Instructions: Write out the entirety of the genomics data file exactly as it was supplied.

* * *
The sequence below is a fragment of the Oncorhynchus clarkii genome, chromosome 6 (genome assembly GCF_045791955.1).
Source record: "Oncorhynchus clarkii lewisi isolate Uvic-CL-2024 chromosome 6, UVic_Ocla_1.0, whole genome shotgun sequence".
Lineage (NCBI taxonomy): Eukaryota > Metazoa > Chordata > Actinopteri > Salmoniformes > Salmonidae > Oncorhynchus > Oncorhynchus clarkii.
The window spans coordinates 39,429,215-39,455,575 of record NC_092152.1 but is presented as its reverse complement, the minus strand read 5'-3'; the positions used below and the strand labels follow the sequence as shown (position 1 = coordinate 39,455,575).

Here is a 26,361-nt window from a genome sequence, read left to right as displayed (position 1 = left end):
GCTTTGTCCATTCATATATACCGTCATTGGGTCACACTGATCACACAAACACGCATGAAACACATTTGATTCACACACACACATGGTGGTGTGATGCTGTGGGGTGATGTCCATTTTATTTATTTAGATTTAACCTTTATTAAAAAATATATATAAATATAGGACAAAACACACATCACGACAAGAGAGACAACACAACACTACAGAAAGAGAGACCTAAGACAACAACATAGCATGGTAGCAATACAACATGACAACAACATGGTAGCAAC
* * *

The sequence below is a fragment of the Oncorhynchus clarkii genome, chromosome 6 (genome assembly GCF_045791955.1).
Source record: "Oncorhynchus clarkii lewisi isolate Uvic-CL-2024 chromosome 6, UVic_Ocla_1.0, whole genome shotgun sequence".
Lineage (NCBI taxonomy): Eukaryota > Metazoa > Chordata > Actinopteri > Salmoniformes > Salmonidae > Oncorhynchus > Oncorhynchus clarkii.
The window spans coordinates 39,429,215-39,455,575 of record NC_092152.1 but is presented as its reverse complement, the minus strand read 5'-3'; the positions used below and the strand labels follow the sequence as shown (position 1 = coordinate 39,455,575).

Here is a 26,361-nt window from a genome sequence, read left to right as displayed (position 1 = left end):
GCTTTGTCCATTCATATATACCGTCATTGGGTCACACTGATCACACAAACACGCATGAAACACATTTGATTCACACACACACATGGTGGTGTGATGCTGTGGGGTGATGTCCATTTTATTTATTTAGATTTAACCTTTATTAAAAAATATATATAAATATAGGACAAAACACACATCACGACAAGAGAGACAACACAACACTACAGAAAGAGAGACCTAAGACAACAACATAGCATGGTAGCAATACAACATGACAACAACATGGTAGCAAC